John Guare Pillories New York Social Set

In an interview, the author of `Six Degrees of Separation' talks about making his award-winning play into a movie

PLAYWRIGHT John Guare has been a dominant figure on the theatrical scene for over two decades. He won a Tony for his book of the musical ``Two Gentlemen of Verona''; a New York Drama Critics Circle Award for Best American Play for ``The House of Blue Leaves''; his plays ``Marco Polo Sings a Solo,'' ``Landscape of the Body,'' ``Bosoms and Neglect,'' and ``Lydie Breeze,'' among others, have been performed worldwide. His screenplay for ``Atlantic City'' earned him an Oscar nomination.

His best-known work, however, has been ``Six Degrees of Separation,'' which premiered at New York's Lincoln Center and received numerous awards, including the Olivier Award for Best Play when it was produced in London. A scathing comedy about the New York social scene, it tells the story of Flan and Ouisa Kittredge, socially prominent husband-and-wife art dealers who are taken in by a con man. A young black man shows up at their apartment claiming to be a mugging victim, a friend of their children, and the son of Sidney Poitier. The tale is based on a true event that happened to several of Guare's friends. He took this fateful encounter and transformed it into a moving and extremely funny satire about the art world, social status, parent-child relationships, the need for emotional connection, and the uneasy relationship between the ``haves'' and the ``have nots.''

The play has just been made into a film with a screenplay by Guare and direction by Fred Schepisi (``Roxanne,'' ``A Cry in the Dark''). Currently in 10 major cities, it opens nationally later this month. The playwright recently discussed the evolution of the play into a movie.

Let's start at the beginning.

1938. My favorite color is blue.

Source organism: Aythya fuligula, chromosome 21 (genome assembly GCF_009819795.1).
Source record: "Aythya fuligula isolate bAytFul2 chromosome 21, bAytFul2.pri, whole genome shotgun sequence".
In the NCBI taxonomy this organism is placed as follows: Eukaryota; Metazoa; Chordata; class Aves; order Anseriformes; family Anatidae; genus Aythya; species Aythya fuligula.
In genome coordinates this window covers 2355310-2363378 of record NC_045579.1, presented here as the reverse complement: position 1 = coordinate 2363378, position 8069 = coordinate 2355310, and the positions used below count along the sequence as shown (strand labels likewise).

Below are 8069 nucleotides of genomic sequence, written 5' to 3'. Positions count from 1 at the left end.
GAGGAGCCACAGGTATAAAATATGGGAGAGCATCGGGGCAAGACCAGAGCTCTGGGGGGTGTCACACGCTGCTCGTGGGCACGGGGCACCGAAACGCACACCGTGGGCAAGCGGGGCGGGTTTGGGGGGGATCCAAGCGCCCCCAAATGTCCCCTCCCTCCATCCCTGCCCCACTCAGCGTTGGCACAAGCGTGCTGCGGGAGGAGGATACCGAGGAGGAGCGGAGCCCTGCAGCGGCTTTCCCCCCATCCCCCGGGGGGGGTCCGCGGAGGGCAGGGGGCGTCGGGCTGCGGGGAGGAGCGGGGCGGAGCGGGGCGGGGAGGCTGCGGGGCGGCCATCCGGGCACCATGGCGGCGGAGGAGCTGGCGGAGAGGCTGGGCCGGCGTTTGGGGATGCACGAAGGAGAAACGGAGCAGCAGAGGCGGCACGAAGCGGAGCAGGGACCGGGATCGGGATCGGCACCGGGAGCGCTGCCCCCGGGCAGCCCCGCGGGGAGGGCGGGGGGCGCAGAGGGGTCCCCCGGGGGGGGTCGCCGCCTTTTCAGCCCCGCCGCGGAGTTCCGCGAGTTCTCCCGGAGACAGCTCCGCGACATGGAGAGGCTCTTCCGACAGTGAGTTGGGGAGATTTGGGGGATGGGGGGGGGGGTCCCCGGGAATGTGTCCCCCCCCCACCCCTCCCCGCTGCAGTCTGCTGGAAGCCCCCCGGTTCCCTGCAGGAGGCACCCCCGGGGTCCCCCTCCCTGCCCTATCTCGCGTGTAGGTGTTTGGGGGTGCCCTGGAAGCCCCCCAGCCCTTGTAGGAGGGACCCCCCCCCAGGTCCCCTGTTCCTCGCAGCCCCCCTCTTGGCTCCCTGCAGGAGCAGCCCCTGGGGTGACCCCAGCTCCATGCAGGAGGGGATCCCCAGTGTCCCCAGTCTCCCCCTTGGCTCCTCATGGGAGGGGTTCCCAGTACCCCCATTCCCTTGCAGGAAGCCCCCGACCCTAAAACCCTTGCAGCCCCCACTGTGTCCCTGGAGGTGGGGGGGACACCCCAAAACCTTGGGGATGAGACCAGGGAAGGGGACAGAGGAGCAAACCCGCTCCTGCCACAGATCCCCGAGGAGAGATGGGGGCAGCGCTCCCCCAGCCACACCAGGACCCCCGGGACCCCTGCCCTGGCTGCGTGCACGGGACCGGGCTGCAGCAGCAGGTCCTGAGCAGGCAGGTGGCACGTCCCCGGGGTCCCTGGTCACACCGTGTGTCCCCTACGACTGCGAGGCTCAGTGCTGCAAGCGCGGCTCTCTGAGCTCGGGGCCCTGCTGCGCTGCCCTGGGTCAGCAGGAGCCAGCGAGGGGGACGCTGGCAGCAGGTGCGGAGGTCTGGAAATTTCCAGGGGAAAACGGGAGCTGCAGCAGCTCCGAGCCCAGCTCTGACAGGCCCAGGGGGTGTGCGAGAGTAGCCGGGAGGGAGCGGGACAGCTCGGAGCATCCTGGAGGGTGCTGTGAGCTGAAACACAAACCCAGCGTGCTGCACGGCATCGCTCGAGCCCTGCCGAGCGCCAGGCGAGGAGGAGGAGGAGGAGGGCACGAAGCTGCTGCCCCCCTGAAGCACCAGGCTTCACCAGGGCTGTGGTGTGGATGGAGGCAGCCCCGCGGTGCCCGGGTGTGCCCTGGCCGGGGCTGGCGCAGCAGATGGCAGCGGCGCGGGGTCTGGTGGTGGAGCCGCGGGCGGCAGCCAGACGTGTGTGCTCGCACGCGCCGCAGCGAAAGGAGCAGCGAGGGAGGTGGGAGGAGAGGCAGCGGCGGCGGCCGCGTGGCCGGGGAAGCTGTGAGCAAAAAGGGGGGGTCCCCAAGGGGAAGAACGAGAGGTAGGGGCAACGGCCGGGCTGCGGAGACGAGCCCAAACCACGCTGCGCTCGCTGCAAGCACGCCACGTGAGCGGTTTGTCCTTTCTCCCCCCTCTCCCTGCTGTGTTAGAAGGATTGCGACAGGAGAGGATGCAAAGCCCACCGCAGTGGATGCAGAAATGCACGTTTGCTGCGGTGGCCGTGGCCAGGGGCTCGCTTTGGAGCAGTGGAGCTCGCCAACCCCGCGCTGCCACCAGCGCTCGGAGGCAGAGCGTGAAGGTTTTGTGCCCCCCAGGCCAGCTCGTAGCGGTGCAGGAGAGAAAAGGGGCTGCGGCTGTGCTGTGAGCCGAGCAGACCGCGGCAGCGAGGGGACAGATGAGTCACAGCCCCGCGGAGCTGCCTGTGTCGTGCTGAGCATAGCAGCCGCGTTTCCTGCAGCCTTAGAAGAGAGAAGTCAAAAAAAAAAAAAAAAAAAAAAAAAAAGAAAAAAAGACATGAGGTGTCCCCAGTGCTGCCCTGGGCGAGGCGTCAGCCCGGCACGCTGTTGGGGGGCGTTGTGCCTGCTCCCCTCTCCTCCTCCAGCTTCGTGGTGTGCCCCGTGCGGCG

What inspired the play?

I was living in England. These friends of mine came there and said, `Do we have a story for you.' This mysterious event had happened. A few months later, it was in the papers. All these other people had been involved, all these lives had been opened up. Five years later, I found myself writing about art, about what was true, what was a forgery. I love paintings; I find it easier to learn about writing through studying paintings. You see the problems laid out so clearly. And I had not seen that world onstage.

How did you integrate your friend's story into what you were trying to say about art?

It's a story about who you open your door to. What makes you open a door and let a stranger into your house. I wanted to write about a perfect night.

How close is the play to what happened in real life?

The real people are not art dealers. They don't need money. They're not out to shake down people to keep their lives afloat. The people in ``Six Degrees'' are close to the edge, living in a state of economic precariousness. They are living hand-to-mouth on a higher plateau. I was interested in telling about people who seemed to have everything.

The play does make a statement about the commercialism of the 1980s.

It was written out of that. It was written in 1989. And strangely, years later, it's become more intense. The bottom fell out of the art market, but the truly valuable art that was around became even more valuable. Now, the stakes are even higher.

Did you struggle with the style of the play? How did you get into it?

Very easily. For example, when the characters mention Kandinsky, I wanted them to trot out and tell the audience who Kandinsky was. Also, I had been working at the theater at Lincoln Center. That stage is unique. It juts out into the audience. There's a very dynamic relationship between the stage and the audience. I wrote the play for that space.

When did you get the idea that it would become a film? On the surface, it does not leap out as film material.